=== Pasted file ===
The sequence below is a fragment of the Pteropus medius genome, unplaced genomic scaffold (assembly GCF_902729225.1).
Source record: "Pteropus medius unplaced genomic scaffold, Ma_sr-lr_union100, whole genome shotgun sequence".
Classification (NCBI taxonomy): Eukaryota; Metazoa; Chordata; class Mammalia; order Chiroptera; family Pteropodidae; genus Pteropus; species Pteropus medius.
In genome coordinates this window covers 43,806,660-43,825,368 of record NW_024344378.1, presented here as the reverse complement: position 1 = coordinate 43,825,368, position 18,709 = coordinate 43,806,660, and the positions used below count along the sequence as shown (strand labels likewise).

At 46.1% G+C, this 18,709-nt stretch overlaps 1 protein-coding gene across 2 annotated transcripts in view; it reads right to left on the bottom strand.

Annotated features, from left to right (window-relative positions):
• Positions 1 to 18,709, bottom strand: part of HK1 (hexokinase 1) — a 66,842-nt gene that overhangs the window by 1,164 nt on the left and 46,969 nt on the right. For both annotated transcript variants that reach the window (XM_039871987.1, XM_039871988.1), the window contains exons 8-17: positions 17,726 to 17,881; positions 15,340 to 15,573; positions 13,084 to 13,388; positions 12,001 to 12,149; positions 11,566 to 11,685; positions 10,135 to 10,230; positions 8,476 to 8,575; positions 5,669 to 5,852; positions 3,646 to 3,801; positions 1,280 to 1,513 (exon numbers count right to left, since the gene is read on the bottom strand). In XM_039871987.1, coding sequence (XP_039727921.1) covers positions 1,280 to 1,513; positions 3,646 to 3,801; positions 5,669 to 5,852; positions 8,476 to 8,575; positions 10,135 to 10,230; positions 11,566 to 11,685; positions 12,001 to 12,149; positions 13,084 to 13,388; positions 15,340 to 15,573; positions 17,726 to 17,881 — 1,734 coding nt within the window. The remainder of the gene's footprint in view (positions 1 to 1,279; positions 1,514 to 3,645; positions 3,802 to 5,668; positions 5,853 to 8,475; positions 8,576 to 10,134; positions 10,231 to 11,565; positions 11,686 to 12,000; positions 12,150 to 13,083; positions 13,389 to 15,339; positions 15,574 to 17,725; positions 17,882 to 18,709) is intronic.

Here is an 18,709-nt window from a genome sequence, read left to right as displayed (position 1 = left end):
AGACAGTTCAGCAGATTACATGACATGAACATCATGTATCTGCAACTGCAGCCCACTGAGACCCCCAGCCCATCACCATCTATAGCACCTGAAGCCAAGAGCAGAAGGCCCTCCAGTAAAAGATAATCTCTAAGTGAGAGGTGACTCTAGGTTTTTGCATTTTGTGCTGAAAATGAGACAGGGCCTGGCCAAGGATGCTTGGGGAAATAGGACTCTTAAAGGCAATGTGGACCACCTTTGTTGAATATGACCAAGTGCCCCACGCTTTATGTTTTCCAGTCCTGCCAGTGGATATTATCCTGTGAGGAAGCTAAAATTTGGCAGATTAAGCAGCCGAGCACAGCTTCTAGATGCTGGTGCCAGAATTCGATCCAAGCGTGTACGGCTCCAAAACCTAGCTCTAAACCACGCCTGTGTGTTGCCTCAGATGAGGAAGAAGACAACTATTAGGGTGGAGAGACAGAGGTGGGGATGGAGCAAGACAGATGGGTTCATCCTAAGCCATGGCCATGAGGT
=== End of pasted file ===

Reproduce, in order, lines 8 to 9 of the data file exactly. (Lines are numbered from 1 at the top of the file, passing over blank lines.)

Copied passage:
Here is an 18,709-nt window from a genome sequence, read left to right as displayed (position 1 = left end):
AGACAGTTCAGCAGATTACATGACATGAACATCATGTATCTGCAACTGCAGCCCACTGAGACCCCCAGCCCATCACCATCTATAGCACCTGAAGCCAAGAGCAGAAGGCCCTCCAGTAAAAGATAATCTCTAAGTGAGAGGTGACTCTAGGTTTTTGCATTTTGTGCTGAAAATGAGACAGGGCCTGGCCAAGGATGCTTGGGGAAATAGGACTCTTAAAGGCAATGTGGACCACCTTTGTTGAATATGACCAAGTGCCCCACGCTTTATGTTTTCCAGTCCTGCCAGTGGATATTATCCTGTGAGGAAGCTAAAATTTGGCAGATTAAGCAGCCGAGCACAGCTTCTAGATGCTGGTGCCAGAATTCGATCCAAGCGTGTACGGCTCCAAAACCTAGCTCTAAACCACGCCTGTGTGTTGCCTCAGATGAGGAAGAAGACAACTATTAGGGTGGAGAGACAGAGGTGGGGATGGAGCAAGACAGATGGGTTCATCCTAAGCCATGGCCATGAGGT